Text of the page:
The Father of the Articulating Arm
January 28, 2009
The Romer articulating arm was introduced more than 35 years ago. In the mid-1970s, a California technology company called Eaton Leonard Corp. designed an arm-shaped instrument for tube inspection that could capture the shape of a 3-D object such as an exhaust pipe. In 1973, Homer Eaton, founder of Eaton Leonard, patented a multi-axis articulated arm for tube inspection work. Years later in 1986, Eaton and Romain Granger partnered to start Romer SARL (Romer France), introducing a portable articulated arm to the metrology marketplace. The timing was nearly perfect with the advent of the computer, and the 3-D measurement needs of the aerospace and automotive industries were rapidly emerging to create demand for such a product.
Eaton, now retired, has been a lifelong inventor and entrepreneur. He has been involved with the research and development of measurement and inspection hardware, electronics and software for the entirety of his career. In a recent interview, Eaton shared his discoveries and the progress of the articulating arm during the span of more than three decades.
What problem were you trying to solve when you conceived the Vector 1? [The Eaton-Leonard Vector 1 arm for tube inspection, built circa 1973, was the original articulating arm invention and predecessor to the Romer arm.]
Eaton: I was trying to measure the geometric path of a bent tube shape, rather than the difficult convention of measuring the component features of lengths and angles.
What level of precision where you looking to achieve?
Eaton: I was looking to achieve an accuracy of 1/32 inch-0.8 millimeter.
Did you envision the product as a solution for mainstream metrology applications?
Eaton: No, I did not.
At what point did you decide to make the jump from inspection of tubes to other components?
Eaton: In 1974, George Goodreau, plant manager at Westinghouse, inspired me to build units for measuring steam turbine blades on the shop floor. We built a number of roll-around arms for this purpose.
When did you realize this technology could be a portable device?
Eaton: In the late ‘80s, Romain Granger convinced me that we could build an even lighter unit and fold it into a more compact shape by adding one more axis. It was about this same time Toshiba introduced the portable computer.
What were the main initial impediments to portability?
Eaton: There were three distinct roadblocks:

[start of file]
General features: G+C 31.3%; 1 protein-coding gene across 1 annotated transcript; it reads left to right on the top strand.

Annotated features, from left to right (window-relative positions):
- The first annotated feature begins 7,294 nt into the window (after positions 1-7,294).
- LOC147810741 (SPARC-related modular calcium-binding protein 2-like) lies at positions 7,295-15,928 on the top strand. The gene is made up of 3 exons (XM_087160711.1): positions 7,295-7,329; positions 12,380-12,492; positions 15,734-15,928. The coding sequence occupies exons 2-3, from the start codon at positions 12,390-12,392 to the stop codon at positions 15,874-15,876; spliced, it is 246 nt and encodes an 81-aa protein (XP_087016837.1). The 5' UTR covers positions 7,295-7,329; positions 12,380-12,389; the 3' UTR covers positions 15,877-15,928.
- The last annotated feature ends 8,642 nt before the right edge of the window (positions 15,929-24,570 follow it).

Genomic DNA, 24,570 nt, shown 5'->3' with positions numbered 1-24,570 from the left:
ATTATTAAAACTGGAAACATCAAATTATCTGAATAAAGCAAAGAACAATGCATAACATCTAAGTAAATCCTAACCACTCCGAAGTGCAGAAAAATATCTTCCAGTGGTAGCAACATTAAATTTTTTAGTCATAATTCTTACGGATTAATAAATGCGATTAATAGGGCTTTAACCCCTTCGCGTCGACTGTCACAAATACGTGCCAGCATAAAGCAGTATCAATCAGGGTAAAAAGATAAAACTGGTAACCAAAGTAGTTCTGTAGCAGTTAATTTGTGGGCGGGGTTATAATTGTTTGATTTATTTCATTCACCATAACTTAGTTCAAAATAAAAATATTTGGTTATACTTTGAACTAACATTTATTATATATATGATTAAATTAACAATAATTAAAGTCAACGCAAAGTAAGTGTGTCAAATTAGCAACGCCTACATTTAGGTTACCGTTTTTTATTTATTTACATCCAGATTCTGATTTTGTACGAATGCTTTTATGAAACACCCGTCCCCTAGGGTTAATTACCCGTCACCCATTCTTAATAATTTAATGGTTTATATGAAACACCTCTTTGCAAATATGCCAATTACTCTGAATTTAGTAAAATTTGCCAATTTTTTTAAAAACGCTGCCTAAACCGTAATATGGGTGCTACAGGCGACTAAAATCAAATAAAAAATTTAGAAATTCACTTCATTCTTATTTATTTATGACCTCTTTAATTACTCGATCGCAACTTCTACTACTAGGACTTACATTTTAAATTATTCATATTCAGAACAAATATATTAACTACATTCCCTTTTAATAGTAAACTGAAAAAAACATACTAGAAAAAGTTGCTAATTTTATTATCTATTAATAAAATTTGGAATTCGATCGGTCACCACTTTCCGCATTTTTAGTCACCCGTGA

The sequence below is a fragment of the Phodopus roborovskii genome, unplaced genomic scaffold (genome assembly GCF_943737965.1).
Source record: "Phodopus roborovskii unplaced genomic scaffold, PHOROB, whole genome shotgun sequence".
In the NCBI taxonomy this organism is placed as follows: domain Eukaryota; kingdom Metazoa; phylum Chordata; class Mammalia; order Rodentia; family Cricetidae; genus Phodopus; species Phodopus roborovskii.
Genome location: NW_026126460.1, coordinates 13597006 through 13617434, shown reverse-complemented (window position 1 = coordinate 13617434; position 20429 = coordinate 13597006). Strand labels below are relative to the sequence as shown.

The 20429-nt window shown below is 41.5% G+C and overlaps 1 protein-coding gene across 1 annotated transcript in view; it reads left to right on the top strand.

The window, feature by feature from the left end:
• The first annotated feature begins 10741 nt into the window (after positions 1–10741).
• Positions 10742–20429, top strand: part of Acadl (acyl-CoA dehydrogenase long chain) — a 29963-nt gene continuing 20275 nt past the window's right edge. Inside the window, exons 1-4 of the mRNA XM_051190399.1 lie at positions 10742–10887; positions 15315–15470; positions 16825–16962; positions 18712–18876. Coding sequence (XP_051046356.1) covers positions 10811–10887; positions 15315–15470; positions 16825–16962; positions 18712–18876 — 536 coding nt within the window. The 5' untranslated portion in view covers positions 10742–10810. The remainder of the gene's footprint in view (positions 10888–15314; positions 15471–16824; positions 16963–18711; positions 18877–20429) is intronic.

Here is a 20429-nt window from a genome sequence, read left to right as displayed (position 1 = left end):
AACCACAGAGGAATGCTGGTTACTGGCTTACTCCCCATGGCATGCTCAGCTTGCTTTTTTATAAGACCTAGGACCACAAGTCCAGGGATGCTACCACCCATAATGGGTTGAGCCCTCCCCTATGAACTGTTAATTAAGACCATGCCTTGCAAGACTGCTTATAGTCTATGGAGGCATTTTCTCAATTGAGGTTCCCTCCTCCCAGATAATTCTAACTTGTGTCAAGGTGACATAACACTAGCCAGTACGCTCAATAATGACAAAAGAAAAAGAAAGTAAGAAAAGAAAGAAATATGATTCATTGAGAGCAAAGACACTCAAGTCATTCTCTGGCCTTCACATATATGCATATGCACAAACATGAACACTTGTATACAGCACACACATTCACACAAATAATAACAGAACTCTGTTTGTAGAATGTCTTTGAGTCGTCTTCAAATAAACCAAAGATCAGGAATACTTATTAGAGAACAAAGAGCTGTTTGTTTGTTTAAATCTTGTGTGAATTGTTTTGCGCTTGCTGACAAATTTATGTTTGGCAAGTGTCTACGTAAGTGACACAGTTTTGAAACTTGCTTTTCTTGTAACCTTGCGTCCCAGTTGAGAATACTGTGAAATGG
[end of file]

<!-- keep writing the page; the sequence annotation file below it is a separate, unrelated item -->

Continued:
- 1. Having a portable computer. The Vector 1 minicomputer weighed 40 pounds.
2. Being outcasts from the CMM world in a world of granite, walls and arrogance.
3. Needing a rigid support base for the arm.
Eaton: Measuring a Steinway piano and letting metrology into the world of art.
Were there any huge “A-Ha!” moments in the history of the product that you remember in particular? If so, what were the circumstances surrounding them?
Eaton: Yes, there [were]. The first was simultaneously measuring a point and a vector, and this was the origin of the Vector 1, an articulating arm for measuring bent tube shapes. The second moment was the Infinite rotation where we digitized raw encoder signals and transmitted digital data through slip rings. And lastly was the GridLok concept of the arm with virtually no hardware, just a mathematical feat.
Which do you prefer to invent: hardware or software?
Eaton: Hardware. It is more tangible, challenging and creative.
Your volumes of notebooks of ideas are somewhat legendary at Romer. How many things in those notebooks do you suppose actually turned into products or product enhancements?
Eaton: My notebook ideas turned into hardware, electronics, software...well over 50 products in the long run.
Where do you draw your inspiration from?
Eaton: Stress...the mother of innovation!
What were the most difficult design challenges throughout the history of the arm products?
Eaton: The main challenges were the twisting of the wires at the arm joints and the elimination of the mechanical coupling between the encoder and the arm axis.
Thinking back over the entire history of these products, what feature or product are you the most proud of?
Eaton: Definitely arm calibration. Creating the mathematical algorithms and artifact techniques for calibrating the arm was the fundamental basis for our success.
You’ve now seen the latest fruit of your legacy-the Infinite 2.0. What was your reaction to that product?
Eaton: I was immensely proud that this was accomplished by my people and without me!